Putting Pottery on the Fireplace
The fireplace used to be the center of the home but nowadays it tends to be the televison which most people choose to showcase on a range of different designer tv stands. The hearth was where people cooked food. It was also the source of warmth for many centuries. Modern life has removed the need for a fireplace, but there is still something romantic about sitting in front of a mantle and roasting marshmallows. Some people may even use the device for hot air popping. The top of essex fireplaces, which the owners often refer to as a mantle, is often used to store decorations. Sometimes these decorations include pottery. If someone put pottery above their fireplace, they need to know how to display it.
There Are Not as Many Restrictions As There Might Be
Most fireplaces are designed so the smoke radiates upward. They are also heavily insulated. A small portion of the heat comes back into the home. The mantle is not above the hottest portions, and it exists outside of the stone. The average vase or other piece of pottery can sit on top of the fireplace without too many problems. The home owner does not worry that the pottery might break in many circumstances. She does want to make sure that the vases go well with her other decorations. After all, she should deal with the decorations.
What Shouldn't Go On Top of the Fireplace
Vases may go on the mantle. Pictures and swords also have a place above this area as well, but if someone wants to put flowers above the hearth, she needs to make sure they are artificial. Unless the owner has plants that have specific and unusual requirements, they will not survive here. Artificial greenery does not suffer from this limitation. As long as the insulation holds, the plastic of artificial plants should hold up to normal temperatures.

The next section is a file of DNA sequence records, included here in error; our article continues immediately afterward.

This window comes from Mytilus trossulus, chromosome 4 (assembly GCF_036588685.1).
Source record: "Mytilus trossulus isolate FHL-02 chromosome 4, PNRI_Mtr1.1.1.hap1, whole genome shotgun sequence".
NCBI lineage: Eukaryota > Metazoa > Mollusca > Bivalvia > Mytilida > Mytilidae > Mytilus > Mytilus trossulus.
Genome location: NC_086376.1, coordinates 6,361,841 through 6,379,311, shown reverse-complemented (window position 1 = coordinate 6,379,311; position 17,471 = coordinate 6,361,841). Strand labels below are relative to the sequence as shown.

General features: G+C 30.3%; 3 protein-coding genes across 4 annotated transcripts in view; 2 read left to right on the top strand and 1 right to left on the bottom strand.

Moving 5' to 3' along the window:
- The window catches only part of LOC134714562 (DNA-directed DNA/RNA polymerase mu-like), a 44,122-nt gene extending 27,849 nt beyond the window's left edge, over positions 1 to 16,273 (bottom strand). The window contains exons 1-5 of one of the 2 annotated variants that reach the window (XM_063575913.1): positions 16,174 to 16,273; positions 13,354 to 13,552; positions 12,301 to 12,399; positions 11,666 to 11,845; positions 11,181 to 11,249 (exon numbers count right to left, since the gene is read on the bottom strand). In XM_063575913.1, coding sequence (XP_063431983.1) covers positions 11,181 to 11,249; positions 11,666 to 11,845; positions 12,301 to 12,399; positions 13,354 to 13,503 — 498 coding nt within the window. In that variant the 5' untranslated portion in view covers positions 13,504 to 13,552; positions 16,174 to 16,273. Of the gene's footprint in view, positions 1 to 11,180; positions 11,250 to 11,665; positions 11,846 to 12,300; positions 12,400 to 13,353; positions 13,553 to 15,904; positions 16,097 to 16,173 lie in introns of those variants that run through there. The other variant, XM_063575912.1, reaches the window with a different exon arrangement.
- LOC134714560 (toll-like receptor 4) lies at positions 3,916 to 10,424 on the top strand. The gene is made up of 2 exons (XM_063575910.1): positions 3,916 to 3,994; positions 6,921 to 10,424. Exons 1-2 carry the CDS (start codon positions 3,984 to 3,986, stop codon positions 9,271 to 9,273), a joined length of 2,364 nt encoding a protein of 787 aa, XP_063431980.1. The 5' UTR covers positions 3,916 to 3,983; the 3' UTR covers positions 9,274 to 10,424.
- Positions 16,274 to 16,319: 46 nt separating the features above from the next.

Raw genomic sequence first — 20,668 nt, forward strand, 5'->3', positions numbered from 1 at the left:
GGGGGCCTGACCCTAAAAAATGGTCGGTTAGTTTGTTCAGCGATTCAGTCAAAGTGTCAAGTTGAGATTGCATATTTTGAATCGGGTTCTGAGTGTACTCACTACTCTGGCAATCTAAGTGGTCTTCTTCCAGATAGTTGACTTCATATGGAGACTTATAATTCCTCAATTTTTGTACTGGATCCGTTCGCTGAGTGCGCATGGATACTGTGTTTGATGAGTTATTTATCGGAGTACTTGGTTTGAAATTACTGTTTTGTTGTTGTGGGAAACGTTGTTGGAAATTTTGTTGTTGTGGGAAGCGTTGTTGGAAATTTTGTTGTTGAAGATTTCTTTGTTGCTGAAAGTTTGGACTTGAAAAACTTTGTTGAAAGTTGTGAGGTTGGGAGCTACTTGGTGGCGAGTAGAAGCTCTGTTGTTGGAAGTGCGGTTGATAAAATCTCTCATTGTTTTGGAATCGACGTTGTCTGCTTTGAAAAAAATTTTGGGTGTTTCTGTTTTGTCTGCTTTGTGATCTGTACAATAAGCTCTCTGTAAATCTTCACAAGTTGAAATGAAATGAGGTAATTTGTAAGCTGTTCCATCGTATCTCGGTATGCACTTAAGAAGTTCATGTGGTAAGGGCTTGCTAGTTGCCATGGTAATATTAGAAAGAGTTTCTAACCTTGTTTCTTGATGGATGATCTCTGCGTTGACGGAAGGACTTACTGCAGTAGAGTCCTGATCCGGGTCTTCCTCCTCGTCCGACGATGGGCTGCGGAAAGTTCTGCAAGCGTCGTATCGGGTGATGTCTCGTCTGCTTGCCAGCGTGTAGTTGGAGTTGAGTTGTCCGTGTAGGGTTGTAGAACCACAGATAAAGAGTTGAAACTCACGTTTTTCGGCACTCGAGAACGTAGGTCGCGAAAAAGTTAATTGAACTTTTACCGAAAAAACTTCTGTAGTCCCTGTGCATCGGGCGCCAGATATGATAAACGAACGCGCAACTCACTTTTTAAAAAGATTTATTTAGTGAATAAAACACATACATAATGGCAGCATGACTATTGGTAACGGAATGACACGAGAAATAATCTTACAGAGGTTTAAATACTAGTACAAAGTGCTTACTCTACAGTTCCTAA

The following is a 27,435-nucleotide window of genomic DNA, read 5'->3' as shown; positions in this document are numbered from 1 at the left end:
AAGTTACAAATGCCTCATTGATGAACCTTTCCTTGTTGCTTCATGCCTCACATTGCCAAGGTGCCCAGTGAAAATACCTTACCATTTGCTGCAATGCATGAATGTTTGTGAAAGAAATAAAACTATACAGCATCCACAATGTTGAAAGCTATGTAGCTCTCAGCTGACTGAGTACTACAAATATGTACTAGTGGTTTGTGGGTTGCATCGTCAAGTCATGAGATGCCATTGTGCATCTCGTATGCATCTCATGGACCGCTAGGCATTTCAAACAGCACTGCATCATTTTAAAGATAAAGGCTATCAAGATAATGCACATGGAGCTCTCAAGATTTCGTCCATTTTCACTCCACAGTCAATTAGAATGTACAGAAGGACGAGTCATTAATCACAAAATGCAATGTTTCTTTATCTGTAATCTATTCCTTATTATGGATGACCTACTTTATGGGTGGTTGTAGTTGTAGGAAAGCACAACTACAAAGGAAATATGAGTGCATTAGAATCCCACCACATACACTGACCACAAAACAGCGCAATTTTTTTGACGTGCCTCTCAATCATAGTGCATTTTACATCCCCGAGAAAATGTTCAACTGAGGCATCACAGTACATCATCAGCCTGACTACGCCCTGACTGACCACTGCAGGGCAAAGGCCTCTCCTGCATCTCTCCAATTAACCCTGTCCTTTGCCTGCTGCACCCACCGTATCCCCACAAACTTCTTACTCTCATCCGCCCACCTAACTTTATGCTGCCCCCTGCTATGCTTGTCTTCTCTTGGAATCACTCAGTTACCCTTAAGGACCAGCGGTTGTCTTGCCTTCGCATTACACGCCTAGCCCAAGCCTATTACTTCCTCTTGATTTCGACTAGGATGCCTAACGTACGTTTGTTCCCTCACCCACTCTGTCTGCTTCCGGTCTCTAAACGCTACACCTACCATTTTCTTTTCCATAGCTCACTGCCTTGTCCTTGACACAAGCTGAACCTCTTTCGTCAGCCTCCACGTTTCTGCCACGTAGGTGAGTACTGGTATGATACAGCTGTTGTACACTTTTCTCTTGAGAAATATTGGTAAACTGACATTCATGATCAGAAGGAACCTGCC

What About Home Made Ceramics?
If someone wants to show off her own artwork, she may want to take special precautions. A piece of pottery with thin walls may not hold up to the heat. In this case, it may be subject to cracking. Commercial items do not suffer from this particular problem unless they are made cheaply. Only the lowest quality commercial products should suffer from this particular problem. The pottery can also include whiskey jugs, penny jars, or any other item that fits a decorating theme. Some of these items belong more in cottages than a specific type of home.
People have used pottery for millennia. Broken vases, jars and other items have been found at archaeological sites throughout the centuries. These vessels are usually made out of clay. The clay served the needs of the users. Modern materials have allowed the vessels to be made of more durable materials, but they are still fragile. When someone wants to display pottery above any number of Essex fireplaces, she needs to make sure that she does not put it too close to the edge. The greatest danger from such pottery is someone knocking it to floor. Even the highest quality ceramics break easily compared to other materials.